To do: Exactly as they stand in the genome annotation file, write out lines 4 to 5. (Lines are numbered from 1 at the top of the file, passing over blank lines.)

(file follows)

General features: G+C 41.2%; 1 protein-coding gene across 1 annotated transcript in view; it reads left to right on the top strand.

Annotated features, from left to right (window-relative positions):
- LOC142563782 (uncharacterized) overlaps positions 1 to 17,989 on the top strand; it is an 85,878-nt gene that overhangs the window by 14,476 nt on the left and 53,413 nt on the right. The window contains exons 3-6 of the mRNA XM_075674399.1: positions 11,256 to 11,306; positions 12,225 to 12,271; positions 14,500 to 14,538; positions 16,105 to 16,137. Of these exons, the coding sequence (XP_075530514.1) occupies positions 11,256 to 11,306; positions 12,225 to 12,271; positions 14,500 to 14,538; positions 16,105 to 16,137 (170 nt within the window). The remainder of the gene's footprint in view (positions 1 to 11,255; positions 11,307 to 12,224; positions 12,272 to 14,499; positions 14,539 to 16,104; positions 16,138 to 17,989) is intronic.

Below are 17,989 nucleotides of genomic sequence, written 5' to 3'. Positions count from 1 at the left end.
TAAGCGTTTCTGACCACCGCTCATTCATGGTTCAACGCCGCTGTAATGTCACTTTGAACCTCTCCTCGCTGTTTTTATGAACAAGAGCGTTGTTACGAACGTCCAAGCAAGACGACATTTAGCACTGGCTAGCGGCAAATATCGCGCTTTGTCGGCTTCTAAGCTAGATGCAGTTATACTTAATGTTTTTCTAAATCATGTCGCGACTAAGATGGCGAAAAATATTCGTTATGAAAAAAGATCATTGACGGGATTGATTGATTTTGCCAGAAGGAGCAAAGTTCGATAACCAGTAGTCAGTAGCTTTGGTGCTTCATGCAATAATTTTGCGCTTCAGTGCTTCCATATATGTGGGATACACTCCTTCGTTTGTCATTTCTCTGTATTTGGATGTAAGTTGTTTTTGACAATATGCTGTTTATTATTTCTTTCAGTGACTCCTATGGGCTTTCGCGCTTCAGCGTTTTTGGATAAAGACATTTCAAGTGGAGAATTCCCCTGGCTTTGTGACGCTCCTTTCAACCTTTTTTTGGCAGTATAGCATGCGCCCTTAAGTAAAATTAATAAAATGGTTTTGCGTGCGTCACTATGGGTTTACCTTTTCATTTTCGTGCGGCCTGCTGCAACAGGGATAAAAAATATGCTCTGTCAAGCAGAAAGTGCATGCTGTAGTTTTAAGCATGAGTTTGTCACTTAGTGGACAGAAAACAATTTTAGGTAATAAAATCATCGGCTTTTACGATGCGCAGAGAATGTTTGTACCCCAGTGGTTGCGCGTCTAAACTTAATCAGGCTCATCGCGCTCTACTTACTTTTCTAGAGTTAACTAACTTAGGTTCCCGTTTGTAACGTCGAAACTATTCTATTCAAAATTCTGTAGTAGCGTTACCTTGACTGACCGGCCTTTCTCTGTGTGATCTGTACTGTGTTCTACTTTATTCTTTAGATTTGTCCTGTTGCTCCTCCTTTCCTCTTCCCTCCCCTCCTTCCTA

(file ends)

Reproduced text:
Below are 17,989 nucleotides of genomic sequence, written 5' to 3'. Positions count from 1 at the left end.
TAAGCGTTTCTGACCACCGCTCATTCATGGTTCAACGCCGCTGTAATGTCACTTTGAACCTCTCCTCGCTGTTTTTATGAACAAGAGCGTTGTTACGAACGTCCAAGCAAGACGACATTTAGCACTGGCTAGCGGCAAATATCGCGCTTTGTCGGCTTCTAAGCTAGATGCAGTTATACTTAATGTTTTTCTAAATCATGTCGCGACTAAGATGGCGAAAAATATTCGTTATGAAAAAAGATCATTGACGGGATTGATTGATTTTGCCAGAAGGAGCAAAGTTCGATAACCAGTAGTCAGTAGCTTTGGTGCTTCATGCAATAATTTTGCGCTTCAGTGCTTCCATATATGTGGGATACACTCCTTCGTTTGTCATTTCTCTGTATTTGGATGTAAGTTGTTTTTGACAATATGCTGTTTATTATTTCTTTCAGTGACTCCTATGGGCTTTCGCGCTTCAGCGTTTTTGGATAAAGACATTTCAAGTGGAGAATTCCCCTGGCTTTGTGACGCTCCTTTCAACCTTTTTTTGGCAGTATAGCATGCGCCCTTAAGTAAAATTAATAAAATGGTTTTGCGTGCGTCACTATGGGTTTACCTTTTCATTTTCGTGCGGCCTGCTGCAACAGGGATAAAAAATATGCTCTGTCAAGCAGAAAGTGCATGCTGTAGTTTTAAGCATGAGTTTGTCACTTAGTGGACAGAAAACAATTTTAGGTAATAAAATCATCGGCTTTTACGATGCGCAGAGAATGTTTGTACCCCAGTGGTTGCGCGTCTAAACTTAATCAGGCTCATCGCGCTCTACTTACTTTTCTAGAGTTAACTAACTTAGGTTCCCGTTTGTAACGTCGAAACTATTCTATTCAAAATTCTGTAGTAGCGTTACCTTGACTGACCGGCCTTTCTCTGTGTGATCTGTACTGTGTTCTACTTTATTCTTTAGATTTGTCCTGTTGCTCCTCCTTTCCTCTTCCCTCCCCTCCTTCCTA